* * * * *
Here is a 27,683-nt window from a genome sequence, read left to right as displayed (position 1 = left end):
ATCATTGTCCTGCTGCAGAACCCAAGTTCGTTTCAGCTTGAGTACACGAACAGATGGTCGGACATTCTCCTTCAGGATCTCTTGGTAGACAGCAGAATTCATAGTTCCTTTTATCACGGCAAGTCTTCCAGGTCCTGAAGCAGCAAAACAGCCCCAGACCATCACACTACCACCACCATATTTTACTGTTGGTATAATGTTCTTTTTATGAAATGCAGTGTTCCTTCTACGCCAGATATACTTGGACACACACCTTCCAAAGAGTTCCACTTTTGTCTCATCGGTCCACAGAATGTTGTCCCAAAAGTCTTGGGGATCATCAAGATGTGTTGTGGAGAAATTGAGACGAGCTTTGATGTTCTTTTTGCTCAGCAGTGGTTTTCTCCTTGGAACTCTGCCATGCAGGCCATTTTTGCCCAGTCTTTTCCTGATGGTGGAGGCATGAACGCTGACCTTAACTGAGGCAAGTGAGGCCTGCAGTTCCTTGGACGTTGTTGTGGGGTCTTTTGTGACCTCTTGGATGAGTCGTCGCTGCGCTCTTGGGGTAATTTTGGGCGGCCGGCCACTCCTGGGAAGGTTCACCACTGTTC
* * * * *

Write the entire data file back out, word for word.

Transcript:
Here is a 27,683-nt window from a genome sequence, read left to right as displayed (position 1 = left end):
ATCATTGTCCTGCTGCAGAACCCAAGTTCGTTTCAGCTTGAGTACACGAACAGATGGTCGGACATTCTCCTTCAGGATCTCTTGGTAGACAGCAGAATTCATAGTTCCTTTTATCACGGCAAGTCTTCCAGGTCCTGAAGCAGCAAAACAGCCCCAGACCATCACACTACCACCACCATATTTTACTGTTGGTATAATGTTCTTTTTATGAAATGCAGTGTTCCTTCTACGCCAGATATACTTGGACACACACCTTCCAAAGAGTTCCACTTTTGTCTCATCGGTCCACAGAATGTTGTCCCAAAAGTCTTGGGGATCATCAAGATGTGTTGTGGAGAAATTGAGACGAGCTTTGATGTTCTTTTTGCTCAGCAGTGGTTTTCTCCTTGGAACTCTGCCATGCAGGCCATTTTTGCCCAGTCTTTTCCTGATGGTGGAGGCATGAACGCTGACCTTAACTGAGGCAAGTGAGGCCTGCAGTTCCTTGGACGTTGTTGTGGGGTCTTTTGTGACCTCTTGGATGAGTCGTCGCTGCGCTCTTGGGGTAATTTTGGGCGGCCGGCCACTCCTGGGAAGGTTCACCACTGTTC